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had to replace cleaning staff, and obviously I love my daughter

:09:48.:09:58.
:09:58.:09:59.

debates. God bless you. What more can you tell us about the superbug?

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It actually lives in all of our guts, and for most of us it is

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harmless most of the time, but this professor actually found the first

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outbreak of this in 1984. We as microbiologists are always surveying

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the top of bacteria causing infections so we will pick up a

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first case, if we see that, we may institute control measures at that

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point. Certainly if we get a second case, with molecular fingerprinting

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we can show they are related and we can strengthen the controls,

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involving hand washing, careful cleaning of cots and

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decontamination. Has the hospital than anything since this outbreak?

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Has -- the hospital says it has instituted a new cleaning regime and

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is cleaning the cots in a different way. It also says it has two

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infection control nurses and a quality nurse working with the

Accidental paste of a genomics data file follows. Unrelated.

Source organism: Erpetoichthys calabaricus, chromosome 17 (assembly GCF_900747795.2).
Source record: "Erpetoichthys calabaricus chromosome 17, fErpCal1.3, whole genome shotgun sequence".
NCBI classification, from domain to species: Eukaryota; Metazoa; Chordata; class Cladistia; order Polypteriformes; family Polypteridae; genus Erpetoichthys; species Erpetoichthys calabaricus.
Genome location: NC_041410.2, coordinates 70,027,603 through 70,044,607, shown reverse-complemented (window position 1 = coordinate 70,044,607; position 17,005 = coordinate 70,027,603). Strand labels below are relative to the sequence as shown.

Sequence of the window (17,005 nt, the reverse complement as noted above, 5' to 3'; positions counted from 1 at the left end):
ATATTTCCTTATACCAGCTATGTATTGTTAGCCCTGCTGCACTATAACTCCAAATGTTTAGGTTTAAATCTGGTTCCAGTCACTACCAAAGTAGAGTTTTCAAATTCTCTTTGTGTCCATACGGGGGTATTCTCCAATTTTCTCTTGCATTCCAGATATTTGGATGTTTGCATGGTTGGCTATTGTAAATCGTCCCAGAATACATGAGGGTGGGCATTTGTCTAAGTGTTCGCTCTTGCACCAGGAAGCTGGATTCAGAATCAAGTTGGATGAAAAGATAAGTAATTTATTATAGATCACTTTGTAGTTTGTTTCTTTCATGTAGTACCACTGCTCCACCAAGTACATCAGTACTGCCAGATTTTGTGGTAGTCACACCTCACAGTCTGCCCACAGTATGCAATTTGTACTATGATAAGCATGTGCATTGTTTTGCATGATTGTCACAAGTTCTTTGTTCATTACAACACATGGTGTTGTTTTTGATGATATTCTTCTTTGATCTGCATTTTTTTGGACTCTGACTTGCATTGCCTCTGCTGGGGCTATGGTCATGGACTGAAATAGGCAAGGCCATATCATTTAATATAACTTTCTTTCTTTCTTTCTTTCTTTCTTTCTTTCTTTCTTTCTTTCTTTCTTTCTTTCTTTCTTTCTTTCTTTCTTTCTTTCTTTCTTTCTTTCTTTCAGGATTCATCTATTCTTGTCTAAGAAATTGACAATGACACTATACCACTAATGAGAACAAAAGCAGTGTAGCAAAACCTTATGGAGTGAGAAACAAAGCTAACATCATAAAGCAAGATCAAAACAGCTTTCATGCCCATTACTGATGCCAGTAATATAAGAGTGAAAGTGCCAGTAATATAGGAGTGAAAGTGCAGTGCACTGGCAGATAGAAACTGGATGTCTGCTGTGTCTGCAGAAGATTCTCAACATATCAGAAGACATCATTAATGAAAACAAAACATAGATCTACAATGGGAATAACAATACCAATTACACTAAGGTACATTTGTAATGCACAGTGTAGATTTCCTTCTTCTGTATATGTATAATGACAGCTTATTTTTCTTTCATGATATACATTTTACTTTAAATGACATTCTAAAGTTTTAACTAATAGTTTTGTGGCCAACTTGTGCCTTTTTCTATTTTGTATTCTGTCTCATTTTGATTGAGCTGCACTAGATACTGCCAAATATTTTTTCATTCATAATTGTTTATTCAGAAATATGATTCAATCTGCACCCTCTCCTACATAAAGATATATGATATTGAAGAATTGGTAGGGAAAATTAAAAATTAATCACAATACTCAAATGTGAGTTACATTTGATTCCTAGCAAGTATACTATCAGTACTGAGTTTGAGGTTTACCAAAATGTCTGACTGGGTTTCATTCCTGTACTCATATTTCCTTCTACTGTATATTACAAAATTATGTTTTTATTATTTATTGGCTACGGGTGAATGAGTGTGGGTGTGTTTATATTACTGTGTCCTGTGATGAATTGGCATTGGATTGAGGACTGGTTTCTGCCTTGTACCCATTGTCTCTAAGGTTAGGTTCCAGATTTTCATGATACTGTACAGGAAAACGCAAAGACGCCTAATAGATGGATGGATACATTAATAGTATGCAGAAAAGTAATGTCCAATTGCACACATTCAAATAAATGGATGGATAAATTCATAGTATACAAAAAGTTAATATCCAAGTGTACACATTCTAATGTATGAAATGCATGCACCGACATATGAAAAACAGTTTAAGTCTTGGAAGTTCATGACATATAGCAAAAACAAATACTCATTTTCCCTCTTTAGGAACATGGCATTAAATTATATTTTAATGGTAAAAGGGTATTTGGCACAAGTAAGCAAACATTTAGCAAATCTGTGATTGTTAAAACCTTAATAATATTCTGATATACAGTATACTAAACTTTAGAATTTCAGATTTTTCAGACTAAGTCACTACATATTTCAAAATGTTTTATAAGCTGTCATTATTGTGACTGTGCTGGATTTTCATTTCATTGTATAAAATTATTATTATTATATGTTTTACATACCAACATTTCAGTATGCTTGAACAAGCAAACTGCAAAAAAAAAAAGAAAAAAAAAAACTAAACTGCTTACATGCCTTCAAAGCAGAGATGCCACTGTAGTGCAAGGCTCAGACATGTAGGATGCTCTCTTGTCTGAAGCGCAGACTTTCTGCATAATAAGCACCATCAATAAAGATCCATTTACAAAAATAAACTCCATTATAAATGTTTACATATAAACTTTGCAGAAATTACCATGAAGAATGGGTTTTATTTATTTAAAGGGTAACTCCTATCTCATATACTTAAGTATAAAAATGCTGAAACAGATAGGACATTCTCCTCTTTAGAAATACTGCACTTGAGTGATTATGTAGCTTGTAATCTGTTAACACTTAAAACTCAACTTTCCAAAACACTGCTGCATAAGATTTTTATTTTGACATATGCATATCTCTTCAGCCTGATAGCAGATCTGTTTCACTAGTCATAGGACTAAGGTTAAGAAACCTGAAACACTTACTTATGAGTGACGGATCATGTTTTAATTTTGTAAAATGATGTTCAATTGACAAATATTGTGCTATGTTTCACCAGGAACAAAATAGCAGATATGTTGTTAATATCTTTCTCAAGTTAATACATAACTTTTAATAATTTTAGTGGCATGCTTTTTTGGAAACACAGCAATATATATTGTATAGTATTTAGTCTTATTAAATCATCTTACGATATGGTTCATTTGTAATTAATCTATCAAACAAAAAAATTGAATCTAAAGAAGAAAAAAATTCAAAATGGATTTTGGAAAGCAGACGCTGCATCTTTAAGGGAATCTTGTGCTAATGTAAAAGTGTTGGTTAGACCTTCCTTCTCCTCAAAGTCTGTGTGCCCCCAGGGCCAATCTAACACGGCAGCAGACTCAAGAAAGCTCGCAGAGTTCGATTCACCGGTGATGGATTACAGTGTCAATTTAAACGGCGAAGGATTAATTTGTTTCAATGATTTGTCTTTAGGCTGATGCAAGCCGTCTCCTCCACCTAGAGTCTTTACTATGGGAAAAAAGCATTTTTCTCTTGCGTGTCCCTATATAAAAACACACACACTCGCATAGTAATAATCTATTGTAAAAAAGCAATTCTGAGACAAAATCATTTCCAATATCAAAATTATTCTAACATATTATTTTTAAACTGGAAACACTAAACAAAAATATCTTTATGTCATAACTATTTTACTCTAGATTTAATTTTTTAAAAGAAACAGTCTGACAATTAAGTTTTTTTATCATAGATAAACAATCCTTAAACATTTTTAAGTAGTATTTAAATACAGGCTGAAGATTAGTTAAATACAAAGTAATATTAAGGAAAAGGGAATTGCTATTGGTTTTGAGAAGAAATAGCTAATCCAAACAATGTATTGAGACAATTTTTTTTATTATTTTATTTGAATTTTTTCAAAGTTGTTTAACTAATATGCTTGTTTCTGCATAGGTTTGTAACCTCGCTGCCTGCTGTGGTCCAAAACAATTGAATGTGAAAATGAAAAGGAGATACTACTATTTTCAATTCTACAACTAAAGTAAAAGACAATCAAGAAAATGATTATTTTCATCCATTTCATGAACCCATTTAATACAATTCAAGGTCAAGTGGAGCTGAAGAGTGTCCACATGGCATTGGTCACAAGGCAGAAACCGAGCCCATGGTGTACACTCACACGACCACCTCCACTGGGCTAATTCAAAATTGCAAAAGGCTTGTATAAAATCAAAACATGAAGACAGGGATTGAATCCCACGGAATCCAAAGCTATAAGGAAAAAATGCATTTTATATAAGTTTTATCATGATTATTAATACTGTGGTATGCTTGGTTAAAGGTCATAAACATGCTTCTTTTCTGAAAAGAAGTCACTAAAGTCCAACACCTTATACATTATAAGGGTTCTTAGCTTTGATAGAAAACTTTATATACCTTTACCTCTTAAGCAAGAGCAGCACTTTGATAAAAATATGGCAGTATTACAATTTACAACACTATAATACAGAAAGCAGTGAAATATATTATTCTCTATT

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ward. They say they were devastated themselves and are now rolling out

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what they have done as best practice across the rest of the country.

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The Gloucestershire Coroner Alan Crickmore has appeared in court in

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London, charged with fraud and theft offences worth nearly �4 million.

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The 57-year-old solicitor from Cheltenham is accused of a total of

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21 charges, some relating to the estates of people who had died

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between 1998 and 2011. Today's hearing at City of Westminster

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Magistrates court was adjourned until June, when it's expected he

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will be committed to Crown Court for trial.

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Kidderminster Harriers could be promoted to the Football League on

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Saturday. If Mansfield fail to beat Wrexham, then Kidderminster can win